Neighbors / Beyond banks and hotels
The Egyptian tycoon, Hisham Talaat Moustafa, former chairman of the largest real estate company in his country and a close associate of President Hosni Mubarak, must surely be enjoying reading in his jail cell about the assassination in Dubai of Hamas official Mahmoud al-Mabhouh. Two years ago he too was behind a hit in the Gulf emirate.
Moustafa hired a security guard who worked at Sharm el-Sheikh's Four Seasons Hotel, which he owns, to murder the beautiful Lebanese singer Suzanne Tamim in her Dubai home.
The hired killer, Muhsen el-Sukkari, did not need electricity or a hypodermic syringe loaded with poison. He bought a long knife and after depositing in his account the $2 million that Moustafa had paid him, he slit Tamim's throat. Her murder and the assassination of al-Mabhouh create the impression that it is easy to enter Dubai without fear, to slay someone and to leave. However, if Dubai is such a convenient place for liquidating people why have there not been large-scale terrorist attacks there so far? After all Dubai City is the only place in the Gulf where Western behavior is widespread. Alcohol flows freely, Western performers appear there often and religion is pushed into a forgotten corner.
True, last year Western intelligence services published emergency warnings that al-Qaeda was planning to carry out an attack in Dubai and a terror cell that was apparently affiliated to al-Qaeda was apprehended in a neighboring emirate but these threats appear insignificant in the face of al-Qaeda's proven ability to hit at much more complex places than Dubai.
One of the explanations for the relative immunity of Dubai is that it is the bank for everyone and no one wants to harm "his own" bank. Among the terrorists who have enjoyed the banking services of Dubai are Mustafa Ahmed al-Hisawi, one of bin Laden's "financiers" who withdrew $ 15,000 from a Dubai bank two days before the September 11 attacks in the United States. Another was Marwan al-Shehhi, one of the hijackers of the planes on 9/11, who received $100,000 from another bank in Dubai.
In fact, half of the money al-Qaeda spent on carrying out the 9/11 attacks were sent to the perpetrators in the United States through Dubai banks and according to Western intelligence sources the banks in Dubai also launder the funds of other terrorist organizations.
A report published this week in Egypt related the story of members of an Islamic terrorist unit cell who murdered four Copts in 2008 and are currently standing trial. The head of the group, Ahmed Shaarawi told his interrogators he had succeeded in raising hundreds of thousands of dollars through the Internet from donors in the Gulf states "who support our jihadist ideas."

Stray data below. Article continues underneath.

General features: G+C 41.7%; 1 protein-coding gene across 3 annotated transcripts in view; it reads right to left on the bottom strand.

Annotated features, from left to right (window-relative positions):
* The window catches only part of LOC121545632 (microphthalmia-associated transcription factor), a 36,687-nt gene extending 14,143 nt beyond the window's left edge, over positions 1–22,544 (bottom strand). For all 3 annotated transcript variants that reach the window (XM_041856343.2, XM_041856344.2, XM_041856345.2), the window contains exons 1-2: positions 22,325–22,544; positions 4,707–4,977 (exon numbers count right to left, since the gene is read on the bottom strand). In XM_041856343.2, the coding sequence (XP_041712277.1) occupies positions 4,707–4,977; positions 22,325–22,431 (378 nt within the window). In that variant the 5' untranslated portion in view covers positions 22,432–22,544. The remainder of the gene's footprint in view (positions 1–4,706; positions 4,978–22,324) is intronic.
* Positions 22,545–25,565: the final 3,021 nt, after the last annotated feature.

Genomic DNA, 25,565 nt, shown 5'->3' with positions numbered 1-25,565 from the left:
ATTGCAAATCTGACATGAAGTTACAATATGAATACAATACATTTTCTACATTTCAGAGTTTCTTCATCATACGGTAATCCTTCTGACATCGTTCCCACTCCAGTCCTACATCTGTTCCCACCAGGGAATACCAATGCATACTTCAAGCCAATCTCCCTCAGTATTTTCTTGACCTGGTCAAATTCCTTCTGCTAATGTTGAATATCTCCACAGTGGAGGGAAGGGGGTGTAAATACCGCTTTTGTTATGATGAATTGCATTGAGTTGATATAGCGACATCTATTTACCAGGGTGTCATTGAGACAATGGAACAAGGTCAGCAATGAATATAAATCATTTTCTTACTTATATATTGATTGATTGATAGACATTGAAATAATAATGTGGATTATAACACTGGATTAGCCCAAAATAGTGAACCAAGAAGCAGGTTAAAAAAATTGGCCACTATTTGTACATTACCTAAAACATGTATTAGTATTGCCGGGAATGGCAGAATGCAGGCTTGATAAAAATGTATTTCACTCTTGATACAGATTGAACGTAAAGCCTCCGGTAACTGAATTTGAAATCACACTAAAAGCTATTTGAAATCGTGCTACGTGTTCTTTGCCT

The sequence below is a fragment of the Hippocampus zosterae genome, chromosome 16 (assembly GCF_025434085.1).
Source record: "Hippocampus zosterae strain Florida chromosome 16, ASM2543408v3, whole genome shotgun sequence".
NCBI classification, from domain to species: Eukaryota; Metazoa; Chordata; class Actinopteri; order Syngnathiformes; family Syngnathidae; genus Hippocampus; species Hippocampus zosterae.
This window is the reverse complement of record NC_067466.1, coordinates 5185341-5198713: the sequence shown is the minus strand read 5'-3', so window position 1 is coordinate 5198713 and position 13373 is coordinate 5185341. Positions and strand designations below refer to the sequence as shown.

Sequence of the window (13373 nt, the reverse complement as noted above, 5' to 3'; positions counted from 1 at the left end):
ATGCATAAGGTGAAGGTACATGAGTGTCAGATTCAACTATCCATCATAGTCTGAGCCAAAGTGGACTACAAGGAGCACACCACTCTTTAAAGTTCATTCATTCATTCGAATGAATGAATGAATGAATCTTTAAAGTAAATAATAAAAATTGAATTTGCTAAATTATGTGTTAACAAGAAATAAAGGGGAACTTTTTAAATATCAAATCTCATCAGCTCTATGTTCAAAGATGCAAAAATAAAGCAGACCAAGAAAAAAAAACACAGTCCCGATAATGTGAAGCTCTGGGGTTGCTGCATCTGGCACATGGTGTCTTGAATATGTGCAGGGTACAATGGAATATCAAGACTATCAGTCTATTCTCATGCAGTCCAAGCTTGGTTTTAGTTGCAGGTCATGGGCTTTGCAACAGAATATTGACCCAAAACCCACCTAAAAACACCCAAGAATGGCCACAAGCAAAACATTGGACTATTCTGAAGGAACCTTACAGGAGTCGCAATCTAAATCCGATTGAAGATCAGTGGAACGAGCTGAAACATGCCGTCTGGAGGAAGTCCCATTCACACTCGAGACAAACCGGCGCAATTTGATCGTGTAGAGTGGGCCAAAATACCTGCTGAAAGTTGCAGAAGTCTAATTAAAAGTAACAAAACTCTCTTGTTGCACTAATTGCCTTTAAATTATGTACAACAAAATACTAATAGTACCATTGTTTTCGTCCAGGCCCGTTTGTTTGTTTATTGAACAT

The money was transferred by banks in Dubai and the organization used it to buy a plot of land and to build a structure where booby-trapped cars were rigged to be exploded by remote control.
Hezbollah likewise uses the commercial services of Dubai. That is where it carries out diamond deals that provide the money for some of its activities. The diamonds are brought across the borders from Africa by Lebanese dealers who have authorized businesses in Dubai and who also carry out weapons deals on behalf of Hezbollah.
Dubai is not just a bank, however. According to unofficial figures around 3,000 Iranian companies are registered there, some of them government corporations, and they carry out major deals through Dubai, sidestepping international sanctions placed on Iran. This includes arms transactions.
A report from the Iranian opposition says Tehran has set up a huge reservoir of gasoline in Dubai in case additional sanctions are imposed. American businessmen also do good business with Iran via Dubai.
Dubai also holds a significant position in the realm of nuclear commerce. The father of Abdul Qadeer Khan - the progenitor of Pakistan's nuclear bomb - has aknowledged that he set up a secret company that with the help of a firm from Dubai supplied Iran, North Korea and Libya with nuclear technology. The director of the International Atomic Energy Agency, Mohammed al-Baradei, has pointed to the United Arab Emirates as one of 20 countries involved in the nuclear black market.
In 2008, the official Iranian news agency reported that trade between the United Arab Emirates and Iran stood at $12 billion. The forecast is that this year it will reach $15 billion. While the UAE supervises bank activities closely and Iranian citizens have great difficulties getting loans there, there are nevertheless local partners prepared to step in.
Were the arms deals that al-Mabhouh reportedly did with Iran part of this vast trade? Is this also the way in which other organizations carry out their acquisitions? There is no reason to think differently. When one quarter of the residents of the Gulf states are Iranians there will always be plenty of agents who are prepared to do the deals, if not out of ideology then for profit.
It is doubtful whether National Infrastructure Minister Uzi Landau, who participated two weeks ago in an international conference in Abu Dhabi, spoke to his hosts about the close cooperation between the emirates and Iran. It is possible also that he forgot that Elhanan Tennenbaum was abducted from Dubai in 2000. By the way, Tennenbaum's kidnappers used a similar method to that believed to have been employed by the assassins of al-Mabhouh. In Tenenbaum's case, however, they administered an anesthetic instead of the unidentified substance injected into al-Mabhouh's body.
Be that as it may, if one ignores the occasional killing here or there, the weapons deals and the ties with Iran, the emirates are surely most enjoyable to visit.
One must just choose the right hotel.
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